On Thu, Jul 22, 2010 at 10:30 AM, Dan Brown <danbrown at gmail.com> wrote:
> Last night Vicente and I met at Noisebridge. We got some data out of
> the headset and talked about it, and came up with some ideas for what
> to do next. Here's a quick summary and some links to more information
> for those interested.
> Data validation is an open issue. At times, the numbers coming from
> the Neurosky module appeared to be good; reacting to closing eyes and
> a few other simple tests. However, they also seemed to generate
> similar responses when hooked up to my hand instead of Vicente's (or
> my) head. Next steps for this issue: Dan will get another Neurosky
> module from a Force Trainer and try to get raw data out of it. Then we
> can look at how the raw signal changes when eyes open/closed, or
> blinking lights. If someone has a working EEG, that would be a good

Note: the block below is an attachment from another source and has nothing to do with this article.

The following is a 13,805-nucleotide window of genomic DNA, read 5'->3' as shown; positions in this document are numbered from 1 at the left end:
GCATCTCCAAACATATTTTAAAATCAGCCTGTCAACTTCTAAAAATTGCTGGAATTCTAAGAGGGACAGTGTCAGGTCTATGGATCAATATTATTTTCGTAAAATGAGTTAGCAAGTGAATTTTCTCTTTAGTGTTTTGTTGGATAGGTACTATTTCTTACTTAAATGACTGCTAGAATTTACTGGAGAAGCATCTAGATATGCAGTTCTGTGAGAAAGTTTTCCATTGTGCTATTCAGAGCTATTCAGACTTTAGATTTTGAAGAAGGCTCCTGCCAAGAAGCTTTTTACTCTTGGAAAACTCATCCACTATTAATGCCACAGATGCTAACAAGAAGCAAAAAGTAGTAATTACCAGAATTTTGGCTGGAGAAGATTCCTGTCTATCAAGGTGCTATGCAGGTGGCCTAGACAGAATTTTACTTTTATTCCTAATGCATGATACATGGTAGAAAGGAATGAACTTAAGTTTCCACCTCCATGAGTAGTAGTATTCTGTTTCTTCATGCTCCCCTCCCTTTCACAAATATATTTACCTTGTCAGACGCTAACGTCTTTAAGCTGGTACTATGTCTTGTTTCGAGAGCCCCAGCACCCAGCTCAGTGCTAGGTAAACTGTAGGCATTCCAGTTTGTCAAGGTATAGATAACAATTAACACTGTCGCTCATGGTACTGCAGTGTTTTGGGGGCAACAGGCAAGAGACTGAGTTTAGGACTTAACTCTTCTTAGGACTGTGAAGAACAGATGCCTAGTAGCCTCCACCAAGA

> benchmark for comparison.
> Neurosky does claim to be getting its signals from the brain, and not
> from muscles (as the Emotiv headset appears to). Some notes from a
> recent talk by the director of tech development at Neurosky claim this
> to be true. http://codechix.pbworks.com/f/NeuroSkyEEG.html
> The headset is a bit uncomfortable. It's made for kids, and the
> elastic strap pushes the metal electrode into the forehead. It would
> be difficult to wear it to sleep.
> There are 2 different Neurosky modules that are used in products. One
> is called the TGAM (ThinkGear ASIC Module), and that is what is inside
> the Mind Flex from mattel and the MindSet from Neurosky. The MindFlex
> does not generate raw data, the MindSet does. I tried to send the TGAM
> from Mind Flex commands over the serial link, but none of the ones I
> tried had any effect on its behavior. I wonder if it's pre-programmed,
> or hard wired (reversibly?) to not produce the raw EEG signal? I
> haven't been able to find any data sheets on this chip. The other type
> of module is called the TGEM (ThinkGear EM module, yeah dumb name),
> and it may be what's inside the Force Trainer. Instead of the ASIC